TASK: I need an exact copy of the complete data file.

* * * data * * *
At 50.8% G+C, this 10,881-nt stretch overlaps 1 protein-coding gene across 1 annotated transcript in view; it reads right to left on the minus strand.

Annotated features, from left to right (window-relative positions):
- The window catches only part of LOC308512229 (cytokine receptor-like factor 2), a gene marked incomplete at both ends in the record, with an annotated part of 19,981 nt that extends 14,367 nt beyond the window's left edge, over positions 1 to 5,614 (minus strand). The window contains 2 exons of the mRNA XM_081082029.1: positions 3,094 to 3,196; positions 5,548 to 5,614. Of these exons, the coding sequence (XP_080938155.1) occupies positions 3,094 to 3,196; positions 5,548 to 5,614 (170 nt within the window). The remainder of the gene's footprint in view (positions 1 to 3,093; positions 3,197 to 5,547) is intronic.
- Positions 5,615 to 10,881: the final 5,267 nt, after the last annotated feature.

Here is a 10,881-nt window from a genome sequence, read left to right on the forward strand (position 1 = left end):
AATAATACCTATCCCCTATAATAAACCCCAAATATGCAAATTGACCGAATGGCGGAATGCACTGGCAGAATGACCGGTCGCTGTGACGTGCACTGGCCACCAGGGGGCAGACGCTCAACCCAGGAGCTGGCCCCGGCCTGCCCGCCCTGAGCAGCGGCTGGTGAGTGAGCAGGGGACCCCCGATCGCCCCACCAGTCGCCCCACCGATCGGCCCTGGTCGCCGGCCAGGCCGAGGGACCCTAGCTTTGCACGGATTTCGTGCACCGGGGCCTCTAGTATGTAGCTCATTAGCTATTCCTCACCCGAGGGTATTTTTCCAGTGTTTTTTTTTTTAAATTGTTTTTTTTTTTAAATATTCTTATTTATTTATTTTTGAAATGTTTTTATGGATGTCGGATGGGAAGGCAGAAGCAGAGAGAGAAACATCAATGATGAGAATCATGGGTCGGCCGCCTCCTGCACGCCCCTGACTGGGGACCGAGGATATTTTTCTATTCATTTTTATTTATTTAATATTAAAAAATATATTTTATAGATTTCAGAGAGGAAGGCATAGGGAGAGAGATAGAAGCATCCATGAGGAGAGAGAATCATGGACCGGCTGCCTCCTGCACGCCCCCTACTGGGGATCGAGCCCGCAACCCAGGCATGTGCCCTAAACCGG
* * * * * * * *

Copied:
At 50.8% G+C, this 10,881-nt stretch overlaps 1 protein-coding gene across 1 annotated transcript in view; it reads right to left on the minus strand.

Annotated features, from left to right (window-relative positions):
- The window catches only part of LOC308512229 (cytokine receptor-like factor 2), a gene marked incomplete at both ends in the record, with an annotated part of 19,981 nt that extends 14,367 nt beyond the window's left edge, over positions 1 to 5,614 (minus strand). The window contains 2 exons of the mRNA XM_081082029.1: positions 3,094 to 3,196; positions 5,548 to 5,614. Of these exons, the coding sequence (XP_080938155.1) occupies positions 3,094 to 3,196; positions 5,548 to 5,614 (170 nt within the window). The remainder of the gene's footprint in view (positions 1 to 3,093; positions 3,197 to 5,547) is intronic.
- Positions 5,615 to 10,881: the final 5,267 nt, after the last annotated feature.

Here is a 10,881-nt window from a genome sequence, read left to right on the forward strand (position 1 = left end):
AATAATACCTATCCCCTATAATAAACCCCAAATATGCAAATTGACCGAATGGCGGAATGCACTGGCAGAATGACCGGTCGCTGTGACGTGCACTGGCCACCAGGGGGCAGACGCTCAACCCAGGAGCTGGCCCCGGCCTGCCCGCCCTGAGCAGCGGCTGGTGAGTGAGCAGGGGACCCCCGATCGCCCCACCAGTCGCCCCACCGATCGGCCCTGGTCGCCGGCCAGGCCGAGGGACCCTAGCTTTGCACGGATTTCGTGCACCGGGGCCTCTAGTATGTAGCTCATTAGCTATTCCTCACCCGAGGGTATTTTTCCAGTGTTTTTTTTTTTAAATTGTTTTTTTTTTTAAATATTCTTATTTATTTATTTTTGAAATGTTTTTATGGATGTCGGATGGGAAGGCAGAAGCAGAGAGAGAAACATCAATGATGAGAATCATGGGTCGGCCGCCTCCTGCACGCCCCTGACTGGGGACCGAGGATATTTTTCTATTCATTTTTATTTATTTAATATTAAAAAATATATTTTATAGATTTCAGAGAGGAAGGCATAGGGAGAGAGATAGAAGCATCCATGAGGAGAGAGAATCATGGACCGGCTGCCTCCTGCACGCCCCCTACTGGGGATCGAGCCCGCAACCCAGGCATGTGCCCTAAACCGG